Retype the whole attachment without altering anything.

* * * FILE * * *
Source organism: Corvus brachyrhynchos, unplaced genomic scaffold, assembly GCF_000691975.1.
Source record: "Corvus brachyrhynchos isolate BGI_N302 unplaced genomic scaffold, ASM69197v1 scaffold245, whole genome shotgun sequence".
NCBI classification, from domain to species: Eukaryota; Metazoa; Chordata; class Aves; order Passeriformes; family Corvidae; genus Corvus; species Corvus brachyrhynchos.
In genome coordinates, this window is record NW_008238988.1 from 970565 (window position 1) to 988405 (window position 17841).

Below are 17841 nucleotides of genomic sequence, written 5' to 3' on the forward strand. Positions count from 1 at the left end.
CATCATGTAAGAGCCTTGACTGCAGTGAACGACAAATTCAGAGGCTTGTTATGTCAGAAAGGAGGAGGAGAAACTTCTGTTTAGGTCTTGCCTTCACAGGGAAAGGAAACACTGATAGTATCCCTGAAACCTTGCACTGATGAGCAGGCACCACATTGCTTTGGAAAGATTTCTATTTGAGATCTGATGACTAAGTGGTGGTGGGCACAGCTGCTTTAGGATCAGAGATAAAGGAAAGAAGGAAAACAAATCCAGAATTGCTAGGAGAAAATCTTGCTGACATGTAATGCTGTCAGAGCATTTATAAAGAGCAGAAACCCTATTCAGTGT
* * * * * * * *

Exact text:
Source organism: Corvus brachyrhynchos, unplaced genomic scaffold, assembly GCF_000691975.1.
Source record: "Corvus brachyrhynchos isolate BGI_N302 unplaced genomic scaffold, ASM69197v1 scaffold245, whole genome shotgun sequence".
NCBI classification, from domain to species: Eukaryota; Metazoa; Chordata; class Aves; order Passeriformes; family Corvidae; genus Corvus; species Corvus brachyrhynchos.
In genome coordinates, this window is record NW_008238988.1 from 970565 (window position 1) to 988405 (window position 17841).

Below are 17841 nucleotides of genomic sequence, written 5' to 3' on the forward strand. Positions count from 1 at the left end.
CATCATGTAAGAGCCTTGACTGCAGTGAACGACAAATTCAGAGGCTTGTTATGTCAGAAAGGAGGAGGAGAAACTTCTGTTTAGGTCTTGCCTTCACAGGGAAAGGAAACACTGATAGTATCCCTGAAACCTTGCACTGATGAGCAGGCACCACATTGCTTTGGAAAGATTTCTATTTGAGATCTGATGACTAAGTGGTGGTGGGCACAGCTGCTTTAGGATCAGAGATAAAGGAAAGAAGGAAAACAAATCCAGAATTGCTAGGAGAAAATCTTGCTGACATGTAATGCTGTCAGAGCATTTATAAAGAGCAGAAACCCTATTCAGTGT